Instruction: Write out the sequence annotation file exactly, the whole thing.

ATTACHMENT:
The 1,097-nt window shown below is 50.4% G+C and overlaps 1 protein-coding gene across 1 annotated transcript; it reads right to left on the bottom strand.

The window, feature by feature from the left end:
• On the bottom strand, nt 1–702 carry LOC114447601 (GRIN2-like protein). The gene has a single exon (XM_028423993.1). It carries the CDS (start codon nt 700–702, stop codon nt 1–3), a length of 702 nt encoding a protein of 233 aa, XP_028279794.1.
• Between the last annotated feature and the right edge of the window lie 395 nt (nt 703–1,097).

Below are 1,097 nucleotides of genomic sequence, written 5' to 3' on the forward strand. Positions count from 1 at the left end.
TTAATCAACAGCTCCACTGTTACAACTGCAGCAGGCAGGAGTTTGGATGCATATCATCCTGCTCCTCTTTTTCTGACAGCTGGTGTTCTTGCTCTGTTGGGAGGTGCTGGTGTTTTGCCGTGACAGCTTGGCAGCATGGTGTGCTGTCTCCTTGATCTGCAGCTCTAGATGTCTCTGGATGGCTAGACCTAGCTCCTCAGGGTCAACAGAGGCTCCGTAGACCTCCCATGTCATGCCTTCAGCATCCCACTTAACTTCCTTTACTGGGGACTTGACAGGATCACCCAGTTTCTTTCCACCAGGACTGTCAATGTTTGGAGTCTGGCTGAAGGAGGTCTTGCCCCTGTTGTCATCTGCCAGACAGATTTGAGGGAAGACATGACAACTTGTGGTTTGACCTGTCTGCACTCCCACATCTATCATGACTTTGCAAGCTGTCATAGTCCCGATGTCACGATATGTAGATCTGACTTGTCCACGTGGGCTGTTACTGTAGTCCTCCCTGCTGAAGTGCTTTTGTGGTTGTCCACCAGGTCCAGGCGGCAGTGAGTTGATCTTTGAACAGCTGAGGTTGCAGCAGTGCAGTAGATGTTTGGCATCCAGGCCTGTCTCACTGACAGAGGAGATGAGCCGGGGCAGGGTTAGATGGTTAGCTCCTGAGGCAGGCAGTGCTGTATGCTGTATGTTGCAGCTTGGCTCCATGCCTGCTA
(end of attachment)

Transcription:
The 1,097-nt window shown below is 50.4% G+C and overlaps 1 protein-coding gene across 1 annotated transcript; it reads right to left on the bottom strand.

The window, feature by feature from the left end:
• On the bottom strand, nt 1–702 carry LOC114447601 (GRIN2-like protein). The gene has a single exon (XM_028423993.1). It carries the CDS (start codon nt 700–702, stop codon nt 1–3), a length of 702 nt encoding a protein of 233 aa, XP_028279794.1.
• Between the last annotated feature and the right edge of the window lie 395 nt (nt 703–1,097).

Below are 1,097 nucleotides of genomic sequence, written 5' to 3' on the forward strand. Positions count from 1 at the left end.
TTAATCAACAGCTCCACTGTTACAACTGCAGCAGGCAGGAGTTTGGATGCATATCATCCTGCTCCTCTTTTTCTGACAGCTGGTGTTCTTGCTCTGTTGGGAGGTGCTGGTGTTTTGCCGTGACAGCTTGGCAGCATGGTGTGCTGTCTCCTTGATCTGCAGCTCTAGATGTCTCTGGATGGCTAGACCTAGCTCCTCAGGGTCAACAGAGGCTCCGTAGACCTCCCATGTCATGCCTTCAGCATCCCACTTAACTTCCTTTACTGGGGACTTGACAGGATCACCCAGTTTCTTTCCACCAGGACTGTCAATGTTTGGAGTCTGGCTGAAGGAGGTCTTGCCCCTGTTGTCATCTGCCAGACAGATTTGAGGGAAGACATGACAACTTGTGGTTTGACCTGTCTGCACTCCCACATCTATCATGACTTTGCAAGCTGTCATAGTCCCGATGTCACGATATGTAGATCTGACTTGTCCACGTGGGCTGTTACTGTAGTCCTCCCTGCTGAAGTGCTTTTGTGGTTGTCCACCAGGTCCAGGCGGCAGTGAGTTGATCTTTGAACAGCTGAGGTTGCAGCAGTGCAGTAGATGTTTGGCATCCAGGCCTGTCTCACTGACAGAGGAGATGAGCCGGGGCAGGGTTAGATGGTTAGCTCCTGAGGCAGGCAGTGCTGTATGCTGTATGTTGCAGCTTGGCTCCATGCCTGCTA